TEXT
Jean Hess
CONTRIBUTORS:
Barbara Taylor
Laura Marsico
Patricia Bailey
Rebecca Caldwell
Connie Bostic
Sara Jenkins
Anonymous
Cathryn Griffin
Ken Leslie
Alice Sebrell
Patrick Morris
Linda Larsen
Debra Drees
Tim Jacobs
The List
Bronwyn Vincent
Norma Smith
Anonymous
Lisa Jablow
Chuck Sikora
Lidia Morris
Jean Hess
Matt Liddle
Brenda Coates
Anonymous
Wendy Robbins
Karen Boeger
M. Roland

Return to Sisyphus


Sisyphus Shrugged?

“Witness,” on leave from a project with Helen and Newton Harrison, is visiting us for a while. As per usual, Witness is asking questions [in the tradition of Socrates] that help us focus in our search for understanding…..

Witness: So what exactly is the difference between “ceaseless” and “useless,” or are they the same thing?

Jean: Well, I think Sisyphus’ labors may be ceaseless, and they may be useless in terms of energy output being turned into something concrete – his labors cannot be called “work,” I suppose. But his energy expenditure is also useful as the signifier of a general human condition. And that is beneficial.

Witness: So does that mean that Sisyphus would not be expected to shrug? That is, Sisyphus will actually continue to labor into eternity?

Jean: Yes. His tedium is a form of prayer. It is repetitious and focused – I’m sure he experiences that sense of “stopped time” – what Eliade would call the “Eternal Moment.” And so his labors transmit to us the possibility of stopped time as well.

You know, I’ve been thinking about this whole issue for quite a while, and for a time even thought that “tedium” had something to do with God – “Te Deum.” Make sense?

W: But – what will we DO with that information? Surely it is of no benefit to us unless we have a means to achieve the same state of grace?

J: I think you must be asking me that question as a fellow artist – am I right? Aren’t you wondering how an artist might tap into the ethos of ceaseless labor, thus achieving the epiphany of stop-time?

I suppose each of us has to find our own personal means to that end. But if we assume there is a “benefit,” don’t we also assume a moment of completion? I think what we really seek is fulfillment, not closure. I guess fulfillment is beneficial……..

W: I may have been thinking about Jay DeFeo – that congealed mass of paint that she worked on for so many years, and which may never have been finished. Didn’t she die without declaring it finished?

J: I’m not sure about that last part, but I do know she worked on it for years – endlessly or ceaselessly!

W: So what would be your own particular version of what DeFeo was doing?

J: I’m not at all certain that DeFeo had voiced any kind of conceptual agenda – that she had any particular vision for the process. I’d need to go further into that.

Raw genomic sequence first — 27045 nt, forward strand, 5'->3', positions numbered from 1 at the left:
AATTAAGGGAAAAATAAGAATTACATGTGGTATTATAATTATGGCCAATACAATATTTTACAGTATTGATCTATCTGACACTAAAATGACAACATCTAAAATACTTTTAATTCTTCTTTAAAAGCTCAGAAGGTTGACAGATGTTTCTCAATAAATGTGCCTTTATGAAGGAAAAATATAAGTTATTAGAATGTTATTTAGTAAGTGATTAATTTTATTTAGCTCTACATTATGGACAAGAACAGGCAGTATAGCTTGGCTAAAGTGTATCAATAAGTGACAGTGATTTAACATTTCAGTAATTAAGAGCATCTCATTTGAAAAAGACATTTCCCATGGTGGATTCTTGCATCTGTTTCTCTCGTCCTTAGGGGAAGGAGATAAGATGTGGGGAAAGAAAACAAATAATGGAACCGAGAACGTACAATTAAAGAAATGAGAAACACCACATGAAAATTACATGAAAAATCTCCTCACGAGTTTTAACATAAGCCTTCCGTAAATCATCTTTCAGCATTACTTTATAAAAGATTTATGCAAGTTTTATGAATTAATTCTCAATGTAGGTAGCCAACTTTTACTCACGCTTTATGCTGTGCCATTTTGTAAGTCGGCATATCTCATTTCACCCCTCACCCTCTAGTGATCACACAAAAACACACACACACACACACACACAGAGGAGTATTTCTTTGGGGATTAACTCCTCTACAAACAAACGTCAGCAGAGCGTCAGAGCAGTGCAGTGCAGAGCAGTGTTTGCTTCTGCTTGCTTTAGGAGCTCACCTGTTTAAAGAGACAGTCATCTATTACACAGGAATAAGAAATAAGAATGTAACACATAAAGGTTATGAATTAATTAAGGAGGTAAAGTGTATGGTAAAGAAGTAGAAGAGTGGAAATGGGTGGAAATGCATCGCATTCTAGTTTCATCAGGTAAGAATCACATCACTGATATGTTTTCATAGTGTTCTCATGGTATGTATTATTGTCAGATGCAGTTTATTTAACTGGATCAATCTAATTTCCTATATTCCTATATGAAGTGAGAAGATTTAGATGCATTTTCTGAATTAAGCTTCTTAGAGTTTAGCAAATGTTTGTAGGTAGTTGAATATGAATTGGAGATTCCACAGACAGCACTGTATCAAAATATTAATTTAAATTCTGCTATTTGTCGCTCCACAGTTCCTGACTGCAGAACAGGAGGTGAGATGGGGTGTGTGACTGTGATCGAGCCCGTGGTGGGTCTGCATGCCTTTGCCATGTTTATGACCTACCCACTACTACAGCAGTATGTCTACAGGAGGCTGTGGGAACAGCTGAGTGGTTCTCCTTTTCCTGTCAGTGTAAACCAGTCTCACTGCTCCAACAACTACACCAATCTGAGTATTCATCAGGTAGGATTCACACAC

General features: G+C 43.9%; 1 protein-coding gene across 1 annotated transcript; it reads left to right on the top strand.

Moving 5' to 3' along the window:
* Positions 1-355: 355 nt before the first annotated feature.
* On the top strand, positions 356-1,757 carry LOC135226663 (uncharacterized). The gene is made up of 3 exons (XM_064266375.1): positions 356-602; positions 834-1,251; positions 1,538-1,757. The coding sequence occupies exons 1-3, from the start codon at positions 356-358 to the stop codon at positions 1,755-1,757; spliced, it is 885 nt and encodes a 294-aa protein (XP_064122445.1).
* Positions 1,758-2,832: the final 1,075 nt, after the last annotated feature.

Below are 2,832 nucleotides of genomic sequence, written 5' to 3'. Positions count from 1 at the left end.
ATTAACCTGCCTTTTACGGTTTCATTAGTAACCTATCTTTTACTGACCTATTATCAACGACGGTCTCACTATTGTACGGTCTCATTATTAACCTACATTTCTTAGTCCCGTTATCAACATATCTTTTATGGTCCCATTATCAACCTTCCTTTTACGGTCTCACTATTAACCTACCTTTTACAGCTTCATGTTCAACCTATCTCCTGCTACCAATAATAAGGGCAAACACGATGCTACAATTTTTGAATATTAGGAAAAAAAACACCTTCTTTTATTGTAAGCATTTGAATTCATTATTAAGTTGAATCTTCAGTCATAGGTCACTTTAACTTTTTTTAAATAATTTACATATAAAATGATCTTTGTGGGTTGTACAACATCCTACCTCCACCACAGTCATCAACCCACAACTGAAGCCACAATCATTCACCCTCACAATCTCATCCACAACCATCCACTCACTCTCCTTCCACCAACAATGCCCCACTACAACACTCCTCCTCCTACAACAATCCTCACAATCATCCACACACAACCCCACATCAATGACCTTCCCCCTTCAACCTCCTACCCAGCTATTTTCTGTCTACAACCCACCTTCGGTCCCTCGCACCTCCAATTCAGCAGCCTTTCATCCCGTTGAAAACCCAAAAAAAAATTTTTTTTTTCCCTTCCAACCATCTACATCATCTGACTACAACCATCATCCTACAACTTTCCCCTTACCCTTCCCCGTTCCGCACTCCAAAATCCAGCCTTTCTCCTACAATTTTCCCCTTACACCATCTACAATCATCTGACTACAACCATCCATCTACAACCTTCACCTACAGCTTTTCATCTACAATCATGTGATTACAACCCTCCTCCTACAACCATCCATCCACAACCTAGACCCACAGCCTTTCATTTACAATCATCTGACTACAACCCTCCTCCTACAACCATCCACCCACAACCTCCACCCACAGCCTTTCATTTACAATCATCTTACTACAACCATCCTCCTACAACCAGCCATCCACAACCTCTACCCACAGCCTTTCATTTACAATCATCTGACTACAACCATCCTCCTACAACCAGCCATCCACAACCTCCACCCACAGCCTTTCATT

Oddly, Peter Scheldahl recently suggested that there is a trend toward working in small scale and in tedious increments – I think he refers to those artists as “Termites”! DeFeo’s canvas may have been monumental, but the engagement was the same – termite work….. And this all fits with how I envision a game for myself.

W: What do you mean by “game”?

J: As an alternative to a finished product. More as a kind of state of eternal playing and imagining. I think about Borges a lot – his fantastic imaginary libraries that stretch on into infinity and eternity – and I try to live in my own ongoing Borgesian fantasy. In fact, that’s why I hate that whole current art crit riff about end games……

Here are two examples.

I construct collages from hundreds of tiny, inch squares, which are cut out of very old textbooks. In these textbooks, which I have collected for years, I started to notice that the children who had used them made marks – what you might call “doodles” or “graffiti.” Funny little figures, strange scrawls and hackneyed pronouncements [“Roses are red”] are found throughout these books. One boy even did graphite rubbings from coins in his pocket – he must really have been bored! So I imagine that these marks were made out of a sense of – oh – eternal tedium as only children experience it. Stuck in a classroom while birds are singing outside! And the books are also stained – fingerprints, grease stains, little bits of food, ink blots – even pressed flowers and the stains they leave. The books have been touched.

When I cut out a square, I only do so from those parts of a book that have been marked or stained. The collages I make with them, then, are reconstructed records of thousands of children and thousands of hours they spent in a kind of suspension state. I, in turn, share in that through my process of snipping and re-arranging the squares. Too, I feel very close those distant children – so time is compressed and halted.